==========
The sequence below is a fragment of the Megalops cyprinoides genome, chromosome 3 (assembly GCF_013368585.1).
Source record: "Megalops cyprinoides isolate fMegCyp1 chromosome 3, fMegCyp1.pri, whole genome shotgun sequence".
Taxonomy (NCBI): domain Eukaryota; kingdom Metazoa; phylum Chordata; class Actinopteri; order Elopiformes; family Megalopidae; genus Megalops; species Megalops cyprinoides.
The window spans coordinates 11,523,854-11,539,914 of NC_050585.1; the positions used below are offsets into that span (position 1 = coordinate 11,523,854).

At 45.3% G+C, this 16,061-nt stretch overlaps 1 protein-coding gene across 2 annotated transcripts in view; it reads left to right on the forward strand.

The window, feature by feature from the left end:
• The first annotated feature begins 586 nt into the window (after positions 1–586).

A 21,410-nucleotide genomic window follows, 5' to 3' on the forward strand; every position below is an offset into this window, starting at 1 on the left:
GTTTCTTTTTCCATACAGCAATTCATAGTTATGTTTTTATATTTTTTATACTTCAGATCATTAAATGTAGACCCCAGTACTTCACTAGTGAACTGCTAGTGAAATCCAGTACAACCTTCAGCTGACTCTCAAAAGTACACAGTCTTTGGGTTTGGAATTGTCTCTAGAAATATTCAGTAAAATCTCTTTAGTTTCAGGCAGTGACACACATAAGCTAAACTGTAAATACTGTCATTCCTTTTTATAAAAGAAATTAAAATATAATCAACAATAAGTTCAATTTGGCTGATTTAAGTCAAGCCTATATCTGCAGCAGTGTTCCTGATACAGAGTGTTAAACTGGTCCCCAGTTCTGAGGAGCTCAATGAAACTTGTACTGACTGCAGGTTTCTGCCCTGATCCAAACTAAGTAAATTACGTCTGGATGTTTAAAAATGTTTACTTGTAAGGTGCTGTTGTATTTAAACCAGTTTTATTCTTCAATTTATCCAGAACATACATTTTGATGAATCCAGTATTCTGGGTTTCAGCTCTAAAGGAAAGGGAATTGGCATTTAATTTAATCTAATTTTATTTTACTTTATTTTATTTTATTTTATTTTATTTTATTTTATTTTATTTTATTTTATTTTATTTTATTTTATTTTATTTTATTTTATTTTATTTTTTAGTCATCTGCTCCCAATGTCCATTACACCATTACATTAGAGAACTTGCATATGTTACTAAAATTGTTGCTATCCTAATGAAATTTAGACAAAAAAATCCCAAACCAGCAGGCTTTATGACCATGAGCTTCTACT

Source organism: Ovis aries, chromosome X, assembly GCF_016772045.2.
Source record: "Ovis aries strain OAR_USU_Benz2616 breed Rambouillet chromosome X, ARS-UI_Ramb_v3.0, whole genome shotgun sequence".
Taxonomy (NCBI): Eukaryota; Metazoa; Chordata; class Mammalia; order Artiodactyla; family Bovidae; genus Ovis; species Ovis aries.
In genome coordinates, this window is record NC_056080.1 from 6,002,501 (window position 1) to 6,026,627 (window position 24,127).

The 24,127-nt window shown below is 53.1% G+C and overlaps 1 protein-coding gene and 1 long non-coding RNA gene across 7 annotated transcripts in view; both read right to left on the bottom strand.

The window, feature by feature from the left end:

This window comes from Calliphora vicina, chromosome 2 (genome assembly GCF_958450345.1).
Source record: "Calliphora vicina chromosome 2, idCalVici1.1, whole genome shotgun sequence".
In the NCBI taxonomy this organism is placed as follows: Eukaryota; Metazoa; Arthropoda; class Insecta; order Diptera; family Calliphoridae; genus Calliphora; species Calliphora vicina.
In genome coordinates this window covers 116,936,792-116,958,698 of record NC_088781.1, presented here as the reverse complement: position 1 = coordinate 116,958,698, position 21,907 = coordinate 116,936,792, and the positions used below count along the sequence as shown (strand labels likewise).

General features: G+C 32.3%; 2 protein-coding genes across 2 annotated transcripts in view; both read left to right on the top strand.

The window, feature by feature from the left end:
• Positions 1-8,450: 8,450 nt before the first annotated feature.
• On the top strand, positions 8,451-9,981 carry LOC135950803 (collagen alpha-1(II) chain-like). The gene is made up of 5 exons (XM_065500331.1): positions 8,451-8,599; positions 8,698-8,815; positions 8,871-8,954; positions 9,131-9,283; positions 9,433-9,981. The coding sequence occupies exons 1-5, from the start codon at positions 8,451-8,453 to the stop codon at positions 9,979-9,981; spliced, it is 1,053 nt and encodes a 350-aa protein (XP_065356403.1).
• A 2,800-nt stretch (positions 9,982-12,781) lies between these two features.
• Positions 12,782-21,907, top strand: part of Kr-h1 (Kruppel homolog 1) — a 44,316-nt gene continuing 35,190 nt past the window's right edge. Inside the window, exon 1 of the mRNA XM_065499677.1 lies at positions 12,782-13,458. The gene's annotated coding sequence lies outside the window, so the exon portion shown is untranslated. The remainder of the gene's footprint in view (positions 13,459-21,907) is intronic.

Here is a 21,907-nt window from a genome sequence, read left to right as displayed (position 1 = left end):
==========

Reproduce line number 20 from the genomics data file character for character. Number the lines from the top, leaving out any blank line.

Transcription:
General features: G+C 32.3%; 2 protein-coding genes across 2 annotated transcripts in view; both read left to right on the top strand.